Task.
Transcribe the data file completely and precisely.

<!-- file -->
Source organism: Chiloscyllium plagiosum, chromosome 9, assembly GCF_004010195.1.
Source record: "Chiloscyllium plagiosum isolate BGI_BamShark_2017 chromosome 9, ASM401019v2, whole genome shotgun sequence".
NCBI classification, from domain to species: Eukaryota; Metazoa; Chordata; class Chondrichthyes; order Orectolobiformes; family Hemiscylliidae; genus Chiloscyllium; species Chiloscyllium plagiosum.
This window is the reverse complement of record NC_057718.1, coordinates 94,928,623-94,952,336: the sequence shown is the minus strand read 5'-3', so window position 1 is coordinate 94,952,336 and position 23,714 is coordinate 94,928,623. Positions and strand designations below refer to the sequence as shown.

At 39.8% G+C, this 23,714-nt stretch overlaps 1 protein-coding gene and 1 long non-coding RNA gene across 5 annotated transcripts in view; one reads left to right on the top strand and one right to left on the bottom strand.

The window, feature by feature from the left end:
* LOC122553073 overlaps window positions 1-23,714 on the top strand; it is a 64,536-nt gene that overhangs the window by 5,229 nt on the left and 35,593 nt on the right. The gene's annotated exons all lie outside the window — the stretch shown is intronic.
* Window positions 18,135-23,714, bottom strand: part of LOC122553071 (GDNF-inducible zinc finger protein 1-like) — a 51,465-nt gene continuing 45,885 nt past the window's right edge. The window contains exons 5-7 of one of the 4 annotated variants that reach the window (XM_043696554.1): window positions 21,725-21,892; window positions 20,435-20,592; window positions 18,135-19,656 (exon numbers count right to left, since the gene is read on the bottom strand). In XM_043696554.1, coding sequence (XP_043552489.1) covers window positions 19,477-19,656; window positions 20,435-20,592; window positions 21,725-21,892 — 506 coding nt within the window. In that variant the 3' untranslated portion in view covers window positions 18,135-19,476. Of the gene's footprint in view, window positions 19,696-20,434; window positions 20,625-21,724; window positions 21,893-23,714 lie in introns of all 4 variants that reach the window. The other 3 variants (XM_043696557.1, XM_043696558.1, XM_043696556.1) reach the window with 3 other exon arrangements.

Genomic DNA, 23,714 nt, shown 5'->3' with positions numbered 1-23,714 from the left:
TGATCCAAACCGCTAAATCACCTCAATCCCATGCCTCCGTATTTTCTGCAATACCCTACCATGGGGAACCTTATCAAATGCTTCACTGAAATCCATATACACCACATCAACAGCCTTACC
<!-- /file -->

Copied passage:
Source organism: Chiloscyllium plagiosum, chromosome 9, assembly GCF_004010195.1.
Source record: "Chiloscyllium plagiosum isolate BGI_BamShark_2017 chromosome 9, ASM401019v2, whole genome shotgun sequence".
NCBI classification, from domain to species: Eukaryota; Metazoa; Chordata; class Chondrichthyes; order Orectolobiformes; family Hemiscylliidae; genus Chiloscyllium; species Chiloscyllium plagiosum.
This window is the reverse complement of record NC_057718.1, coordinates 94,928,623-94,952,336: the sequence shown is the minus strand read 5'-3', so window position 1 is coordinate 94,952,336 and position 23,714 is coordinate 94,928,623. Positions and strand designations below refer to the sequence as shown.

At 39.8% G+C, this 23,714-nt stretch overlaps 1 protein-coding gene and 1 long non-coding RNA gene across 5 annotated transcripts in view; one reads left to right on the top strand and one right to left on the bottom strand.

The window, feature by feature from the left end:
* LOC122553073 overlaps window positions 1-23,714 on the top strand; it is a 64,536-nt gene that overhangs the window by 5,229 nt on the left and 35,593 nt on the right. The gene's annotated exons all lie outside the window — the stretch shown is intronic.
* Window positions 18,135-23,714, bottom strand: part of LOC122553071 (GDNF-inducible zinc finger protein 1-like) — a 51,465-nt gene continuing 45,885 nt past the window's right edge. The window contains exons 5-7 of one of the 4 annotated variants that reach the window (XM_043696554.1): window positions 21,725-21,892; window positions 20,435-20,592; window positions 18,135-19,656 (exon numbers count right to left, since the gene is read on the bottom strand). In XM_043696554.1, coding sequence (XP_043552489.1) covers window positions 19,477-19,656; window positions 20,435-20,592; window positions 21,725-21,892 — 506 coding nt within the window. In that variant the 3' untranslated portion in view covers window positions 18,135-19,476. Of the gene's footprint in view, window positions 19,696-20,434; window positions 20,625-21,724; window positions 21,893-23,714 lie in introns of all 4 variants that reach the window. The other 3 variants (XM_043696557.1, XM_043696558.1, XM_043696556.1) reach the window with 3 other exon arrangements.

Genomic DNA, 23,714 nt, shown 5'->3' with positions numbered 1-23,714 from the left:
TGATCCAAACCGCTAAATCACCTCAATCCCATGCCTCCGTATTTTCTGCAATACCCTACCATGGGGAACCTTATCAAATGCTTCACTGAAATCCATATACACCACATCAACAGCCTTACC